—Say implementation of Action Plan on countering extremism requires community engagement
By Johnbosco Agbakwuru
Experts in Nextier SPD have said that poor implementation of Nigeria’s National Action Plan for Preventing and Countering Violent Extremism has resulted to unrelenting carnage and loss of lives through terrorism in Nigeria, since 2017 when the plan was introduced.
Recall that the action plan was unveiled by the Office of the National Security Adviser (ONSA) at the instance of President Muhammadu Buhari, to provide a policy basis for engaging with the challenges of violent extremism in Nigeria.
The document identified the core constituencies to focus on, including women and girls, families, schools, community leaders, faith-based organisations, health/social workers, civil society organisations, media and social media influencers, artists and social mobilisers, political leaders, private sector (and markets), policing and civil-military relations.
But while interrogating the impact of the document on the country’s war against terror and violent extremism, influential policy think-tank, Nextier SPD discovered that despite the rich policy provided in the action plan, “deaths related to terror, banditry and extremism since 2017, when the document was published, have not been mitigated significantly.
“This suggests gaps at the implementation points, especially the community-level engagement. The rich potential of the community as the core point of action for the prevention and countering of violent extremism is yet to be fully harnessed.”
Researchers at Nextier, in its Policy Weekly report authored by Dr. Ben Nwosu and Dr. Ndu Nwokolo, noted that while community engagement remained a core point of implementation for any programme of prevention or countering of violent extremism, “the level of community involvement, which ought to be the centre of actions to prevent and counter extremism, is inadequate despite the National Action Plan”.
They noted that “the level of community involvement, which ought to be the centre of actions to prevent and counter-extremism, is inadequate despite the National Action Plan.
“With such a lack of action, it is no surprise that violent extremism is increasing across the country. It has moved from known religious leanings to economic, political, cultural, and even extreme ideological positions.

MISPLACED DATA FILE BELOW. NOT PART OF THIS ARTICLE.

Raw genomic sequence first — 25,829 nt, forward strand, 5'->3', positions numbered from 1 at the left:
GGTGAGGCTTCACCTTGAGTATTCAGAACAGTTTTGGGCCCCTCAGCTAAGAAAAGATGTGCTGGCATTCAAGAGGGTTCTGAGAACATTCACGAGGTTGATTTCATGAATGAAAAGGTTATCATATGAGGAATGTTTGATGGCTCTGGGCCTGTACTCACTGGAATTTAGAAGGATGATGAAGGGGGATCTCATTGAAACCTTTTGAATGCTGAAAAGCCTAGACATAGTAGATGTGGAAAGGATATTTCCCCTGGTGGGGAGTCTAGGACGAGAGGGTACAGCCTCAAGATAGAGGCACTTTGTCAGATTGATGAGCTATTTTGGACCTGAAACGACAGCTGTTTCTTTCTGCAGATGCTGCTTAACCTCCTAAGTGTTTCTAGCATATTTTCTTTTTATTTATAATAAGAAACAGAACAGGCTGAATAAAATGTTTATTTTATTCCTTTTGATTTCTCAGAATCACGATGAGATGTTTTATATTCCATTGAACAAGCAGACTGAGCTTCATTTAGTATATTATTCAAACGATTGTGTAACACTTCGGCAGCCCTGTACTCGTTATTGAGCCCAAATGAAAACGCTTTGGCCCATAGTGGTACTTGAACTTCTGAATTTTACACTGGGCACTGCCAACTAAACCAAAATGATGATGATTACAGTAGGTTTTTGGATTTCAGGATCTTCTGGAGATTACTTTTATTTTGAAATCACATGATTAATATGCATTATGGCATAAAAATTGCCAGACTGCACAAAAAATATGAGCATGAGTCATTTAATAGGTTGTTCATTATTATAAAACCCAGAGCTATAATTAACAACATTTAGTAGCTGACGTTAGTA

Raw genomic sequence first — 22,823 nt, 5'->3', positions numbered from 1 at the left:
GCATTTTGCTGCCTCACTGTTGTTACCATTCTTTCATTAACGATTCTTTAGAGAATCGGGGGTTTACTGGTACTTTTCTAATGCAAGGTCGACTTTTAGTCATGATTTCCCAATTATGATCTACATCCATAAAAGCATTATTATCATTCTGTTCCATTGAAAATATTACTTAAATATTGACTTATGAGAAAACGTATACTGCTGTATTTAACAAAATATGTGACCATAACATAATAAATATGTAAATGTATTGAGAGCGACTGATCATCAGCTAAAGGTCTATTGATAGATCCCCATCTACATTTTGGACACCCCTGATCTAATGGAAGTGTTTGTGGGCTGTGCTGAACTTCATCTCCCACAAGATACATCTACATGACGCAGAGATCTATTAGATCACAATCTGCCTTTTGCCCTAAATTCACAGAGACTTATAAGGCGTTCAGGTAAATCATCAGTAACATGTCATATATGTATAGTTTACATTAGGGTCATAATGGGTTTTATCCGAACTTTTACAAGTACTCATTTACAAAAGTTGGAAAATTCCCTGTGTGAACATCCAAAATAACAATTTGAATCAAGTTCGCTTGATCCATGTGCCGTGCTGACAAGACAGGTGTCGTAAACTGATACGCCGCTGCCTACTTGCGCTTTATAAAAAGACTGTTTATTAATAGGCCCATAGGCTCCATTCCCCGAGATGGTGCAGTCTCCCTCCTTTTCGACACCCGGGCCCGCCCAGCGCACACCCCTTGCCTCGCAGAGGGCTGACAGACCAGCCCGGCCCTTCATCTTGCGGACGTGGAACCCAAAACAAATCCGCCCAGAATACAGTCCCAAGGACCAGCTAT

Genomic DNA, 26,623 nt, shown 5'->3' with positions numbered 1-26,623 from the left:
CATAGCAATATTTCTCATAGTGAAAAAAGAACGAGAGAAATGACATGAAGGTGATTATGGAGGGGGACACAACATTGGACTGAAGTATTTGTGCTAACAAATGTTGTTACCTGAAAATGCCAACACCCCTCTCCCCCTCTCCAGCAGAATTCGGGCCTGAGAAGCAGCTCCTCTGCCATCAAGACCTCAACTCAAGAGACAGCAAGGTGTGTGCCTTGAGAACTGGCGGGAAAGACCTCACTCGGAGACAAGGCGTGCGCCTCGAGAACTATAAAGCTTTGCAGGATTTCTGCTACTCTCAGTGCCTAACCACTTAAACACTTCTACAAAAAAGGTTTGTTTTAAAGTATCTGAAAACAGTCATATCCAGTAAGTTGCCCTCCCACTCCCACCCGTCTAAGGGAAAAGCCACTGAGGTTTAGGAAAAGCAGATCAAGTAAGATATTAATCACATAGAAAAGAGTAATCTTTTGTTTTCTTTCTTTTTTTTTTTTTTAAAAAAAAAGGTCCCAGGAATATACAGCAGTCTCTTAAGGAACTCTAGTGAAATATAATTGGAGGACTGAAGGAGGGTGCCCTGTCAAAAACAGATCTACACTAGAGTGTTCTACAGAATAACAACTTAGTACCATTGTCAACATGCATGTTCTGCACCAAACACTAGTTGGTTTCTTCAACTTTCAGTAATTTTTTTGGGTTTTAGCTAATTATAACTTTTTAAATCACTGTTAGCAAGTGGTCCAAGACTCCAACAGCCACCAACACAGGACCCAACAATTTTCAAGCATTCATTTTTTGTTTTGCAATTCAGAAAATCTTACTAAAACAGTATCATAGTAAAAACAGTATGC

“The community engagement component of the plan advocates participatory strategies with civil society and local communities.”
Nextier further posited that “systematic prevention through coordinated intelligence sharing and safe spaces for discursive interaction still lacks policy support.
“The point being made is that spaces of conversation that build on local contexts of dialogue such as women’s groups, youth groups, elders forums, teachers and schools, and religious groups and with adequate training on the need for preventive action against violent extremism would be more persuasive to the local communities.”
In summarising their recommendations towards bridging the major gaps in community engagement, the researchers pointed out that the community focus of the National Action Plan for Preventing and Countering Violent Extremism must be given policy attention.
Also, Local Governments in the regions with cases of violent extremism should set up coordinators to support activities in the communities; while the media should report any growing extremist or radicalising messages.
They equally suggested that the National Orientation Agency should work with NGOs and think tanks to develop guide notes on violent extremism.
“By refocusing the community thrust of the policy document to prevent the proliferation of violent extremism, communities feel integrated and better persuaded to more actively participate in the prevention and countering of violent extremism”, they concluded.